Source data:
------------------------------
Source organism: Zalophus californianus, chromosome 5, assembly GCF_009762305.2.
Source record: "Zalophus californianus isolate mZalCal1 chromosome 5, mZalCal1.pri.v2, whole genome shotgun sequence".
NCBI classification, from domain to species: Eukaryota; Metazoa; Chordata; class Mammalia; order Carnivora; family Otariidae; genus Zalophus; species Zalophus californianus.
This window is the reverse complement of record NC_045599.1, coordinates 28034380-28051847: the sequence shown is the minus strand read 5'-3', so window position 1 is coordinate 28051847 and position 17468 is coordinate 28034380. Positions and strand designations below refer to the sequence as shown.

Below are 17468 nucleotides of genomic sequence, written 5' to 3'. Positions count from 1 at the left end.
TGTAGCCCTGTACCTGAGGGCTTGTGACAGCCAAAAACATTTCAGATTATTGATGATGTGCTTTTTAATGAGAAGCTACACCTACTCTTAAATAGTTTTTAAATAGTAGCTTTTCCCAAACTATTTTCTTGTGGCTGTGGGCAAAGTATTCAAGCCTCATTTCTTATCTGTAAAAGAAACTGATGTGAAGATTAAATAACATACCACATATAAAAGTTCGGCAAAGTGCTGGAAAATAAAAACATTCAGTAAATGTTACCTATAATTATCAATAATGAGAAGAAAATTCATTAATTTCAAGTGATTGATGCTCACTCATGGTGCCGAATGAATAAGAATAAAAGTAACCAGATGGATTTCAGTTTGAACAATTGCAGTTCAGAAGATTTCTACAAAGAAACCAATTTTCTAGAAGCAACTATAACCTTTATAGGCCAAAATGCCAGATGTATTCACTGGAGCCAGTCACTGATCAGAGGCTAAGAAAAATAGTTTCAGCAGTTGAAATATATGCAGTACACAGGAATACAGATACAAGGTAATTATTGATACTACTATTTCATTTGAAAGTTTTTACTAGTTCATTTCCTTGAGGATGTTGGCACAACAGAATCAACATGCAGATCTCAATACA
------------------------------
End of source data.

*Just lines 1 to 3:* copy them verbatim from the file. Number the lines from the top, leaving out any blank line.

Source organism: Zalophus californianus, chromosome 5, assembly GCF_009762305.2.
Source record: "Zalophus californianus isolate mZalCal1 chromosome 5, mZalCal1.pri.v2, whole genome shotgun sequence".
NCBI classification, from domain to species: Eukaryota; Metazoa; Chordata; class Mammalia; order Carnivora; family Otariidae; genus Zalophus; species Zalophus californianus.